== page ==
Think that little fender bender in the mall parking lot is an insurance headache? Try being Sony Pictures CEO Michael Lynton. It could be months before the studio has a full picture of how the hack that revealed sensitive corporate emails will impact its finances. Whether the Hollywood studio ultimately releases “The Interview” or not, though, it’s already clear that the infiltration will put a big hit on its bottom line, and likely its insurance premiums.

Initial estimates suggested the Sony hack, which the FBI and U.S. President Obama blamed on North Korea Friday, will cost the entertainment company $100 million. But that was before major theater chains said they wouldn’t carry “The Interview” for fear of a terrorist attack in retaliation for showing a comedy about the assassination of North Korean leader Kim Jong Un.

Sony attorney David Boies told NBC Sunday that the studio still plans to release “The Interview,” but experts suggested that Sony could still lose millions after spending $44 million to produce the movie and another $30 million to promote it. That doesn’t account for the $20 million to $25 million the studio expected to make from “The Interview” during the first weekend at the box office.

“Companies will insure for the amount they spent to make a movie as opposed to protecting against the loss of profit. You’re probably looking at $80 million to $90 million in losses,” said Hemanshu Nigam, founder and CEO of cybersecurity company SSP Blue. “There’s no question insurance companies will be reading the fine print very carefully. This is not going to be one of those things where by next quarter everything will be back to normal.”

Nigam added that the film, thanks to the publicity generated by the controversy, could have ultimately grossed hundreds of millions at the box office.

Sony Pictures was added to parent Sony Corporation’s insurance coverage in August, which included security and privacy liability coverage, event management, network interruption, cyber extortion and regulatory action for a total policy limit of $60 million, according to CSO Online.

Sony’s insurers include American International Group and Marsh Insurance. It is not clear if Sony’s film projects specifically are insured. The company turned down a request for comment from International Business Times.

Depending on how the attack is ultimately classified, the insurers may be in line for federal assistance if the damages exceeded more than $100 million under the terms of the Terrorism Risk Insurance Act (TRIA). The problem is that the TRIA was not renewed by Congress and is scheduled to expire on Dec. 31.

The Sony data breach was first revealed on Nov. 24 when employees logged onto their office computers to find an image of a red skeleton accompanied by a message reading “Hacked by #GOP,” a reference to a group still known only as the Guardians of Peace. A massive trove of embarrassing emails between executives has been leaked in the weeks since, with the hackers also leaking a number of unreleased Sony movies before they ultimately demanded that “The Interview” be withheld.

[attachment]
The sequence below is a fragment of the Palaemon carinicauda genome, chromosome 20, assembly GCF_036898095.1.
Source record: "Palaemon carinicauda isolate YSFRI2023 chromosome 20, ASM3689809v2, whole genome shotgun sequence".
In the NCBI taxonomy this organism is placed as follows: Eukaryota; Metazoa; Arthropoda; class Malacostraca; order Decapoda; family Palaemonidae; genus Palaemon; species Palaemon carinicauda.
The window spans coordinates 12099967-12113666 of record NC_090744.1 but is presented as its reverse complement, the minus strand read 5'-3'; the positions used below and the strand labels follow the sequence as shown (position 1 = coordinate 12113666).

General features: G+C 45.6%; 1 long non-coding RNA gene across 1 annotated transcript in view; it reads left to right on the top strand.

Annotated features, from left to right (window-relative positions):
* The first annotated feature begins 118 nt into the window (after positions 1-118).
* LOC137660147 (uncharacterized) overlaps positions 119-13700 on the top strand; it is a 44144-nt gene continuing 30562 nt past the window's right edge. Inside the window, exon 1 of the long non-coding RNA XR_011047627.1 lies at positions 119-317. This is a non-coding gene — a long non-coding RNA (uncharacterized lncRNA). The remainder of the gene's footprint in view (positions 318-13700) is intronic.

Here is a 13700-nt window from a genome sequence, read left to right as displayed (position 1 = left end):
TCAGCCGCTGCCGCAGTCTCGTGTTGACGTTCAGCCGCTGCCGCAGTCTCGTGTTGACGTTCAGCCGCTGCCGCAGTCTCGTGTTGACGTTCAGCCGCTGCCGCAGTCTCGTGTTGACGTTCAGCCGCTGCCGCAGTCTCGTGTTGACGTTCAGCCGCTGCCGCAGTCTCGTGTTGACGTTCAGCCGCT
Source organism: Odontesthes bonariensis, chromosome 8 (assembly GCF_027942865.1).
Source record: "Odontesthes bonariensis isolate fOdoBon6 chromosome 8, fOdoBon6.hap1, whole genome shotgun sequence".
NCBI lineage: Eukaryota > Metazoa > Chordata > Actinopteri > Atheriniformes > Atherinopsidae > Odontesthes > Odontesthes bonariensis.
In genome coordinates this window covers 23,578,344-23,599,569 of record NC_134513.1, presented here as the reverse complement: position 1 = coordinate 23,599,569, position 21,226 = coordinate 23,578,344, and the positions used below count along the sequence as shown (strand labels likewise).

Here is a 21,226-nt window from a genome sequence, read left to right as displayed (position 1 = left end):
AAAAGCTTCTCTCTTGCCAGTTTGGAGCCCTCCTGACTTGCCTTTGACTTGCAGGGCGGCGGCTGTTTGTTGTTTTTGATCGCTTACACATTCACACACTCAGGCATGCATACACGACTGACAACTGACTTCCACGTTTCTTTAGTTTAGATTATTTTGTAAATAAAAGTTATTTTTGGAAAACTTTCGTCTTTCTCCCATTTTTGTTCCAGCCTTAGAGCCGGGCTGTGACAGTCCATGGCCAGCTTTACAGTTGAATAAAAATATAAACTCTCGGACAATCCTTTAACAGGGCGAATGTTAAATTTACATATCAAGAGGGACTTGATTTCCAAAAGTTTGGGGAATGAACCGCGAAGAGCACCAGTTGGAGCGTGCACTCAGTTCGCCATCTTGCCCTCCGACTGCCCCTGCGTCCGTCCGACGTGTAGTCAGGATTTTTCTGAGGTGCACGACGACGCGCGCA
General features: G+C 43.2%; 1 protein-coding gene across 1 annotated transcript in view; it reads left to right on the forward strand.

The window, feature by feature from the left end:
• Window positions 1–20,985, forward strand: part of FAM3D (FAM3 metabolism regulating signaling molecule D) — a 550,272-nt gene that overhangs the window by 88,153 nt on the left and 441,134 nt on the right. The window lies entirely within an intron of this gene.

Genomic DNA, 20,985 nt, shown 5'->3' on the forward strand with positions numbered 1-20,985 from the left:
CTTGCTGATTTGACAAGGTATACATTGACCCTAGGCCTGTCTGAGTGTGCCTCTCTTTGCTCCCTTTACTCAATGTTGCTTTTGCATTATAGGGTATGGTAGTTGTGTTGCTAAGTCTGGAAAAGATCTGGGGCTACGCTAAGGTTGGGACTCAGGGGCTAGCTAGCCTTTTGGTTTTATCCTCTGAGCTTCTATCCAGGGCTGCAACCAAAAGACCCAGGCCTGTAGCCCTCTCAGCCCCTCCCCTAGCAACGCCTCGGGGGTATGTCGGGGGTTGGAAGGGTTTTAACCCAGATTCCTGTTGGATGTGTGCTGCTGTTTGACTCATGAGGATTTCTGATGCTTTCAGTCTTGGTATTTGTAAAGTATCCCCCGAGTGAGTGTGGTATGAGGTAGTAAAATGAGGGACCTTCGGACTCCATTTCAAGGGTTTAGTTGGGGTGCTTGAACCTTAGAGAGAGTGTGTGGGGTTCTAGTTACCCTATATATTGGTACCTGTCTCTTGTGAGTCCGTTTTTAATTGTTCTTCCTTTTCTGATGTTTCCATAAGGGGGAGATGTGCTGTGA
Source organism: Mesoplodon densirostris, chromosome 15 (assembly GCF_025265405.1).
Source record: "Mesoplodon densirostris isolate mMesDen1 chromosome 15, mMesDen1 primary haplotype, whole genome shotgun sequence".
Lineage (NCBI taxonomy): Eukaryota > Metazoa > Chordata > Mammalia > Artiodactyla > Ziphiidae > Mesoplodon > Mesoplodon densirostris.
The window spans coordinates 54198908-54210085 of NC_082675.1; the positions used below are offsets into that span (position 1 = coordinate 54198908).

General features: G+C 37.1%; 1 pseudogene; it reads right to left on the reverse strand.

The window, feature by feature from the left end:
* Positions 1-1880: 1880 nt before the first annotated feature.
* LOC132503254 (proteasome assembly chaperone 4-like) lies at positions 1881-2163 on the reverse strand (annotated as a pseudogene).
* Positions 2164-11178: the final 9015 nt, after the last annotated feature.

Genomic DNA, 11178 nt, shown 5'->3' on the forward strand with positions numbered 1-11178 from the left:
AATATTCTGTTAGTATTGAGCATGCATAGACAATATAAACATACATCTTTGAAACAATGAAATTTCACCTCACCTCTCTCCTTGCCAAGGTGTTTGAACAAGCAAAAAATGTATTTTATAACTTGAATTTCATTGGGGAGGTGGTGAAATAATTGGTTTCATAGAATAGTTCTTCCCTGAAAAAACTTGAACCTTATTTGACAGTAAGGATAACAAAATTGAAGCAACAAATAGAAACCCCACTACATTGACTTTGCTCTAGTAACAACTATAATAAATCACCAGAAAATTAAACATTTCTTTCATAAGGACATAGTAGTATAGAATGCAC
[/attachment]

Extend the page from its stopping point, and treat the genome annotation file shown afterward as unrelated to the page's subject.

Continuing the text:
Sony complied last week, thanks in part to cancelations from major theater chains Regal Cinemas and AMC Theaters. Yet Boies’ weekend interview on NBC’s “Meet The Press” made clear that the film, starring James Franco and Seth Rogen, could still see the light of day, even if Sony isn’t the one to show it.

“There are a number of options open to us, and we have considered those,” Lynton told CNN. “As it stands right now, while there have been a number of suggestions, there has not been one major video-on-demand distributor [or] one major e-commerce site that has said they’re willing to distribute the movie for us.”

What happens next is unclear. A New York Post report that Sony will release the movie for free on its video-streaming service Crackle, best known as the home of Jerry Seinfeld’s “Comedians In Cars Getting Coffee” Web series, was refuted by a Sony executive, who used an interview with Re/Code to say that the company is only “exploring options for distribution.”

The pressure on Sony increased again Friday when the Anonymous hacking collective promised to release “The Interview” themselves. Tweeting from the popular @TheAnonMessage account (since suspended), the hackers reminded Sony of the April 2011 hack Anonymous launched against the company. The PlayStation Network was taken down for a month, and it was later revealed that over 100 million Sony accounts had been compromised.

“Seriously @Sony we warned you,” said one Tweet. “We infiltrated your systems long before North Korea. We thought you’d take it as a warning and fix your s---.” “About the @SonyPictures hack by North Korea, well let’s just say that – Oh hold on, popcorn’s ready,” said another.

“I think the government really has to focus itself on what is the meaning of a cyberattack, especially when it comes to determining if this is a problem for the government or a corporation,” SSP Blue’s Nigam said. “This attack has really blurred the lines completely.”